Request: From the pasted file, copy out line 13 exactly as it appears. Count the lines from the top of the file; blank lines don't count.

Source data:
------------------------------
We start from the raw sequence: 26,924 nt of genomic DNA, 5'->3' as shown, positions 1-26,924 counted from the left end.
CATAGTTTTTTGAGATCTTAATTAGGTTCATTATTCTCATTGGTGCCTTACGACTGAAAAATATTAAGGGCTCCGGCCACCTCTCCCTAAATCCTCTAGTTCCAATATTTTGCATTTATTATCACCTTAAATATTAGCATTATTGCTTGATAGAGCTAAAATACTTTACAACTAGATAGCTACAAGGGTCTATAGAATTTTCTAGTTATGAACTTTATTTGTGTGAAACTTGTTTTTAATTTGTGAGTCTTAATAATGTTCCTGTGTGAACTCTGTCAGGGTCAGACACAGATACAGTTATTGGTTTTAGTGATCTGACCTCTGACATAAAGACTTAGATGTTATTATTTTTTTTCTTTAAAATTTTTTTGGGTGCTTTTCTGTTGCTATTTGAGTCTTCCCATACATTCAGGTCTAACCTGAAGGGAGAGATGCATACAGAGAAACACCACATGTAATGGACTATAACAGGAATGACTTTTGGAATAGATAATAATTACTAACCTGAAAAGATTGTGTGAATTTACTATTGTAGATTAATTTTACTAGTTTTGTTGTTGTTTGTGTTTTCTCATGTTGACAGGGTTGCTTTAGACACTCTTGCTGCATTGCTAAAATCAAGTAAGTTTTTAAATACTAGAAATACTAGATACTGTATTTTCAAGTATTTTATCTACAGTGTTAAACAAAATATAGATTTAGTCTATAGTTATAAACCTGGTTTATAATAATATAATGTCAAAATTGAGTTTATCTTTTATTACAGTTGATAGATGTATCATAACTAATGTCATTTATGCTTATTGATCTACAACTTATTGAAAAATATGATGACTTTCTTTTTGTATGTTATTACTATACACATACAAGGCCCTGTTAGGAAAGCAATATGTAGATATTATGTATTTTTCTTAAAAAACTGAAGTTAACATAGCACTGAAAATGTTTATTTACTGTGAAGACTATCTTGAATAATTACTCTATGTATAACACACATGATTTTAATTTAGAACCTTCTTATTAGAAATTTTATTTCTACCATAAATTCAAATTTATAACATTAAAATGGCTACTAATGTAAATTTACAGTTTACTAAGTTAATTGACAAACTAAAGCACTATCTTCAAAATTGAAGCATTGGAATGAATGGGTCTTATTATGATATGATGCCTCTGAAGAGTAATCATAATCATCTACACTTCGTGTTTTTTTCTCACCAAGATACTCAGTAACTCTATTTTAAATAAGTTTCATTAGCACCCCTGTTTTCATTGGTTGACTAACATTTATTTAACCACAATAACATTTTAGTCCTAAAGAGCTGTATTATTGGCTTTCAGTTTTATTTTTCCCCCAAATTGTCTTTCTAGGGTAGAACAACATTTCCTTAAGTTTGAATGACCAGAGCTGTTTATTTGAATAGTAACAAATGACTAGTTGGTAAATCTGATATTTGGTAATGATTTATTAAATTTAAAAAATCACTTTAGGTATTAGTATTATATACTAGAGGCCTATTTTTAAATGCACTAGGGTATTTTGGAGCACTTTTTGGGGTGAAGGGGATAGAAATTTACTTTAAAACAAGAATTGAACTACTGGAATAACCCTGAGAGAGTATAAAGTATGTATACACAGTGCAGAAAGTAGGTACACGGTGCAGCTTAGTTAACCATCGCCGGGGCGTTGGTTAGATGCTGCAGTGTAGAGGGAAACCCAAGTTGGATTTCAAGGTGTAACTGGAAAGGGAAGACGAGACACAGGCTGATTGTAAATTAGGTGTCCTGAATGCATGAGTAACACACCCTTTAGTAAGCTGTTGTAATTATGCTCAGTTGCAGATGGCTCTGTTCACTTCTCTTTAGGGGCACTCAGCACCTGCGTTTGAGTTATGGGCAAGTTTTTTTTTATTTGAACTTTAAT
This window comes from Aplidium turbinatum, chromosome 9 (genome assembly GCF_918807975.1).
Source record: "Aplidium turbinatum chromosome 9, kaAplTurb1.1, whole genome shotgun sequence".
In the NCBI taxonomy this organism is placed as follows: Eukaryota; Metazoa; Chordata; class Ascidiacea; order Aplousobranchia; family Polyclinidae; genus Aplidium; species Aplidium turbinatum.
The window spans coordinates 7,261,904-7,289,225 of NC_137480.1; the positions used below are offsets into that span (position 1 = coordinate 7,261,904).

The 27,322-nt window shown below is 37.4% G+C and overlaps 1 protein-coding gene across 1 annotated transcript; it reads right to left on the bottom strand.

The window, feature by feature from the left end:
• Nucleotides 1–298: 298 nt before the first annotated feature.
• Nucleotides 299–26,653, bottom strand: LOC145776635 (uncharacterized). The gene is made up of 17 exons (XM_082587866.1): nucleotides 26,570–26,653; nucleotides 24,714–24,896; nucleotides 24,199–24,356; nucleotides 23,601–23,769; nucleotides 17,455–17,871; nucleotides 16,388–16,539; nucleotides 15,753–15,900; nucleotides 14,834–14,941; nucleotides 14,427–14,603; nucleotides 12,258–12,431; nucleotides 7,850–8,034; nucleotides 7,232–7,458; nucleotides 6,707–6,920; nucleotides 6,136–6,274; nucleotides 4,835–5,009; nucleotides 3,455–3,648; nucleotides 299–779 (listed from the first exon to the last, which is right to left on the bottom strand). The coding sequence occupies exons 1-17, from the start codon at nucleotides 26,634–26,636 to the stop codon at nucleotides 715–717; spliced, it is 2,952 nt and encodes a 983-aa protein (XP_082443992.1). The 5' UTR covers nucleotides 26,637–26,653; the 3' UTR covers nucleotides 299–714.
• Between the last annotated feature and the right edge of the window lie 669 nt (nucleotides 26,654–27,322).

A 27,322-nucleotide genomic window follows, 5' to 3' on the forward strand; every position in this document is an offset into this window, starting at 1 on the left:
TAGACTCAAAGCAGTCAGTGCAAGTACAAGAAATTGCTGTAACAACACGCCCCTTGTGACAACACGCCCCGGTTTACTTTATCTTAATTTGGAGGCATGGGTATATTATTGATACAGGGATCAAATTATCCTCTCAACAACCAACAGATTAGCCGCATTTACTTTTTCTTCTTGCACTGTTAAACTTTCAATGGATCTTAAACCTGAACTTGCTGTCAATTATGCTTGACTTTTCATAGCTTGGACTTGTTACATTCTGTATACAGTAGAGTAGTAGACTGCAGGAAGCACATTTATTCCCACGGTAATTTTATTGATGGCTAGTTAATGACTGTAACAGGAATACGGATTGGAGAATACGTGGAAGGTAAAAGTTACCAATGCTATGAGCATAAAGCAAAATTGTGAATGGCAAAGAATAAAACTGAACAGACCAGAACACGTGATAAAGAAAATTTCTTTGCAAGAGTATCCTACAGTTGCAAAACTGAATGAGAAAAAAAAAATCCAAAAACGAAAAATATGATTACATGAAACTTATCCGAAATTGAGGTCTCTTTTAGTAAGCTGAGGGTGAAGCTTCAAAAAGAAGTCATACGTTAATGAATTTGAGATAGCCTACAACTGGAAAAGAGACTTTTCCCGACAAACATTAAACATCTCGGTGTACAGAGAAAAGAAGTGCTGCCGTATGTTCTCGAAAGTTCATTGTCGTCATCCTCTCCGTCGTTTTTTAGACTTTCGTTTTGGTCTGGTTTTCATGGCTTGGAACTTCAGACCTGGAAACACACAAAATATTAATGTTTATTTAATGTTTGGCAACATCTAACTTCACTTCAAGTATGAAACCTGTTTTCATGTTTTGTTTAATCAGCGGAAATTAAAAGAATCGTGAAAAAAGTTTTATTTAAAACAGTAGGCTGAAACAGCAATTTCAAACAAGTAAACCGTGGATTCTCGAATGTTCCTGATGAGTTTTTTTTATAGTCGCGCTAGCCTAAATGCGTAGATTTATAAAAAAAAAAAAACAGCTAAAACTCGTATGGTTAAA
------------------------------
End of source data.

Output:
TAGACTCAAAGCAGTCAGTGCAAGTACAAGAAATTGCTGTAACAACACGCCCCTTGTGACAACACGCCCCGGTTTACTTTATCTTAATTTGGAGGCATGGGTATATTATTGATACAGGGATCAAATTATCCTCTCAACAACCAACAGATTAGCCGCATTTACTTTTTCTTCTTGCACTGTTAAACTTTCAATGGATCTTAAACCTGAACTTGCTGTCAATTATGCTTGACTTTTCATAGCTTGGACTTGTTACATTCTGTATACAGTAGAGTAGTAGACTGCAGGAAGCACATTTATTCCCACGGTAATTTTATTGATGGCTAGTTAATGACTGTAACAGGAATACGGATTGGAGAATACGTGGAAGGTAAAAGTTACCAATGCTATGAGCATAAAGCAAAATTGTGAATGGCAAAGAATAAAACTGAACAGACCAGAACACGTGATAAAGAAAATTTCTTTGCAAGAGTATCCTACAGTTGCAAAACTGAATGAGAAAAAAAAAATCCAAAAACGAAAAATATGATTACATGAAACTTATCCGAAATTGAGGTCTCTTTTAGTAAGCTGAGGGTGAAGCTTCAAAAAGAAGTCATACGTTAATGAATTTGAGATAGCCTACAACTGGAAAAGAGACTTTTCCCGACAAACATTAAACATCTCGGTGTACAGAGAAAAGAAGTGCTGCCGTATGTTCTCGAAAGTTCATTGTCGTCATCCTCTCCGTCGTTTTTTAGACTTTCGTTTTGGTCTGGTTTTCATGGCTTGGAACTTCAGACCTGGAAACACACAAAATATTAATGTTTATTTAATGTTTGGCAACATCTAACTTCACTTCAAGTATGAAACCTGTTTTCATGTTTTGTTTAATCAGCGGAAATTAAAAGAATCGTGAAAAAAGTTTTATTTAAAACAGTAGGCTGAAACAGCAATTTCAAACAAGTAAACCGTGGATTCTCGAATGTTCCTGATGAGTTTTTTTTATAGTCGCGCTAGCCTAAATGCGTAGATTTATAAAAAAAAAAAAACAGCTAAAACTCGTATGGTTAAA